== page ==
How can I ask questions to get the best results?
Ideally, the questions that you pose in your user test will be objective and phrased in a way that do not lead the user in a specific direction. For example, rather than asking them if they were able to accomplish a specific task, you can ask what a tester likes or dislikes about a particular feature or routine within an app. Another popular open-ended questioning strategy is to ask a “what” question followed by a “why.” When a user completes a task, you might ask them what their first step was, and why they made that choice. For effective tests, you’ll want to avoid asking users negative questions. Don’t expect testers to explain why they didn’t take a particular approach or use a certain feature, instead, focus on the processes they did use to gain specific insight about those elements. Binary choice questions are a strong way to get highly specific information about particular features, and can be phrased strategically to encourage thoughtful responses. One useful data-oriented approach involves asking users to rate ease-of-use on a scale from one to seven. With enough data, any UX flaws in your product will become apparent at the troughs in ratings. Finding out if users are satisfied with an element of an app or not is a simple means for establishing post-launch update priorities, and it’s easy to get responses to simplified questions. A more detailed guide is available from the aptly named testing industry leader UserTesting.
Finding the Right Testers
Naturally, the feedback you get from user testing depends a lot on who does the test. Opening up a survey to your whole user base puts your data at risk for inconsistency and high variance, which can sometimes make it hard to get decent information – and hardly counts as a rigorous user test. Additionally, you may not want to make existing customers aware of a feature before it is perfected, which would encourage you to recruit testers instead of tapping your existing user base. Setting up an organized test is the best way to go about user testing – developers and designers can research and pose strategic questions, find interested and qualified testers, and get better data for improving the product. Most testers are found through web platforms, which offer different levels of testing service from experienced, registered members. Some of our preferred platforms include UserTesting, Lookback, and TryMyUI, each of which provides different testing services at competitive rates.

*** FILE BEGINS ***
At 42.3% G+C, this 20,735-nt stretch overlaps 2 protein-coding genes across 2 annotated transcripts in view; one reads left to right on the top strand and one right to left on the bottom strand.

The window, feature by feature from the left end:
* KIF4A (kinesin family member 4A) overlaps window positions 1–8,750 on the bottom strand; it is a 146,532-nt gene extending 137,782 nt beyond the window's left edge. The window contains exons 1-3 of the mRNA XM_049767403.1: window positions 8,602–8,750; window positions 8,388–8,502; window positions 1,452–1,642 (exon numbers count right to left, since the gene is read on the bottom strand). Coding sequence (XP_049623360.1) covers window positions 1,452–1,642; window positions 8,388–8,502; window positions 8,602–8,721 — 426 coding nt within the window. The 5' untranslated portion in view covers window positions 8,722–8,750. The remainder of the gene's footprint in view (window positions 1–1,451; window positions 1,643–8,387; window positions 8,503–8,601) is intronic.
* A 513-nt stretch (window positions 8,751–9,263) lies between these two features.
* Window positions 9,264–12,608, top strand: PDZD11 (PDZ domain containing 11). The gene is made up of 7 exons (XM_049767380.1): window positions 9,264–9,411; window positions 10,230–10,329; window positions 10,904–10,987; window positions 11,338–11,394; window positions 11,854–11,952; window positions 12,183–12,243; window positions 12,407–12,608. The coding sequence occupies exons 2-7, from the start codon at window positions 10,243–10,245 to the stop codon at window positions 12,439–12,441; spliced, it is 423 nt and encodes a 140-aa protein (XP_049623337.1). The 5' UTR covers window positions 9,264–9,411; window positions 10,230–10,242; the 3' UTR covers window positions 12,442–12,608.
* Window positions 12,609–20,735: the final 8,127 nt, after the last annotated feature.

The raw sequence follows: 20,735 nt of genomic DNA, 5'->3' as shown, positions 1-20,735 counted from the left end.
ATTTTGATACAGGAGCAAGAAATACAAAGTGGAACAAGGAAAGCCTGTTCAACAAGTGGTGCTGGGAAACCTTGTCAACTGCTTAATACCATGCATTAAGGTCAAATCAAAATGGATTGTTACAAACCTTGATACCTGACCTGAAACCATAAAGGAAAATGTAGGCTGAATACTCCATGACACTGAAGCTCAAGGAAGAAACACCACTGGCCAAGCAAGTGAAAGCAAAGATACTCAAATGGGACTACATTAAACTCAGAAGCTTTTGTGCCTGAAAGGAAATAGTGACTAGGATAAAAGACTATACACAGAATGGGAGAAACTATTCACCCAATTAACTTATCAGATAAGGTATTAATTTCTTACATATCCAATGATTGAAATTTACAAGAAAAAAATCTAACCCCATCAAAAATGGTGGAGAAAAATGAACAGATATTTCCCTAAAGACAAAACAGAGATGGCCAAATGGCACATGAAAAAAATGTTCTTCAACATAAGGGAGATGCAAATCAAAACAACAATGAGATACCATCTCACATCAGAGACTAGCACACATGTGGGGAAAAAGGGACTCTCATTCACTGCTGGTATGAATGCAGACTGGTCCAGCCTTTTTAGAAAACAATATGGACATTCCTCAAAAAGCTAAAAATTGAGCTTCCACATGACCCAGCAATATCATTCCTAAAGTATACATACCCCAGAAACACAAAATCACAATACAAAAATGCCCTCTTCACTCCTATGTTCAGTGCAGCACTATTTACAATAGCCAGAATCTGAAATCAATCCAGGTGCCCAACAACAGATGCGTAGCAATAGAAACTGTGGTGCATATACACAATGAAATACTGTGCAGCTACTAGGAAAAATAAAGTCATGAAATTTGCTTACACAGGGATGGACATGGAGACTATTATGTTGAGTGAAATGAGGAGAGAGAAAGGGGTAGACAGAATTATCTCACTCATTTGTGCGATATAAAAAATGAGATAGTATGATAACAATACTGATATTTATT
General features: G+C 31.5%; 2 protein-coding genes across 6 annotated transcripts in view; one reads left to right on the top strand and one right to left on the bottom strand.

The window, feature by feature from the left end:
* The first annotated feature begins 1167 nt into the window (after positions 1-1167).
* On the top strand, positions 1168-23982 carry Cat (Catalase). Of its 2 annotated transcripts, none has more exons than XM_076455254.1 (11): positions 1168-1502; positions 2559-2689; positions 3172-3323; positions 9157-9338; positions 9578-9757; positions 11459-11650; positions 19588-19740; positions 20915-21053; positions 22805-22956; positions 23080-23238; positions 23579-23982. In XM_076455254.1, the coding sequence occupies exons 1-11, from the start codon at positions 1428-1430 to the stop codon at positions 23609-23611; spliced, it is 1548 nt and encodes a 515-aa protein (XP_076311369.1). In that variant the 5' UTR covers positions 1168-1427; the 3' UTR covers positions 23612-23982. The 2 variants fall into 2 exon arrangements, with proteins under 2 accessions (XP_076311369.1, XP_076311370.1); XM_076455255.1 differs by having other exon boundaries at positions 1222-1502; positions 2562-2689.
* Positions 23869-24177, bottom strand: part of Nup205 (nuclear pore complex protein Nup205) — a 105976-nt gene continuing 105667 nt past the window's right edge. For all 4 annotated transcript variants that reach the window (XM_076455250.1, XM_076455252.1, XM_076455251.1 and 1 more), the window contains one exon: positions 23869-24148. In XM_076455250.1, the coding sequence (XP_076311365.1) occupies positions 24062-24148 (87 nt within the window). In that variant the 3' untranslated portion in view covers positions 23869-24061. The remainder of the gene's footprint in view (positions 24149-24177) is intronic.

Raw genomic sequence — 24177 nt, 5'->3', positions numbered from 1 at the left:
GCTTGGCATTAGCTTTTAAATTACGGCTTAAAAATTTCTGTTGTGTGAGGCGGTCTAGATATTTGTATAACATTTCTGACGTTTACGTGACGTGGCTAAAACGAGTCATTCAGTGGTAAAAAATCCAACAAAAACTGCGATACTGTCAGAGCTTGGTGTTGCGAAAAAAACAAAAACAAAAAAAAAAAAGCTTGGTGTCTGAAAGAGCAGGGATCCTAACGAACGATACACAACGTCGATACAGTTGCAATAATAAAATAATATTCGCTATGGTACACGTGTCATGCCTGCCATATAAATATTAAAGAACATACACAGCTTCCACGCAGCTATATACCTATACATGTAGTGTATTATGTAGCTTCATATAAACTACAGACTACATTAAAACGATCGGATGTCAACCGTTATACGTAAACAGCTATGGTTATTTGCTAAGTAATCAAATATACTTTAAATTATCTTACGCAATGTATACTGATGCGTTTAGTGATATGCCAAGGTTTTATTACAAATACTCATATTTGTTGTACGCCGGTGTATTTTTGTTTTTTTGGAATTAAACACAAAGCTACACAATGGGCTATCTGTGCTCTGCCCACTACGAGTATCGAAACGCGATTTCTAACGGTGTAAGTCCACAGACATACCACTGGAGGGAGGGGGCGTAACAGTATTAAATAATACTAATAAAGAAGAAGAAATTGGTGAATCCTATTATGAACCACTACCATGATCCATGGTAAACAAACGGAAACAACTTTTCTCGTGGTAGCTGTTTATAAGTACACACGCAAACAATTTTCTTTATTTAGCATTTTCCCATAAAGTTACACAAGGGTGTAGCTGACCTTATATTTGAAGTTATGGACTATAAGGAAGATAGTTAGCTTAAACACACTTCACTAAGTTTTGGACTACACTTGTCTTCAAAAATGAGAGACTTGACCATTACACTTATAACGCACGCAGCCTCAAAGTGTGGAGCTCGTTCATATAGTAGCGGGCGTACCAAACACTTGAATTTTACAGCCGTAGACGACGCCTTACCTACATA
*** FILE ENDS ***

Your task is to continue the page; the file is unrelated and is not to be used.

- UserTesting is the largest service for crowdsourcing seasoned mobile and web software testers. It’s regularly used at enterprise scale and offers an extensive range of features for getting the best feedback on your app. Their services include live video conferencing, screen sharing, analytics options, and more.
- The Lookback platform focuses mostly on live interviews, and lets testers conduct self-tests while answering predetermined interview questions. Lookback is a strong choice if you’re focused on qualitative observations and won’t rely as much on analytics for your testing phase.
- TryMyUI also specializes in video interviews; however, they mostly provide unmoderated tester recordings. Their service is much less expensive per interview than moderated services, and can still provide plenty of actionable intelligence.
A more comprehensive list of the top user testing platforms is available through the UI/UX blog Creative Bloq.
If you’re interested in learning some best practices in UX/UI for your application, check out this article on the 5 steps to an incredible mobile UX/UI strategy.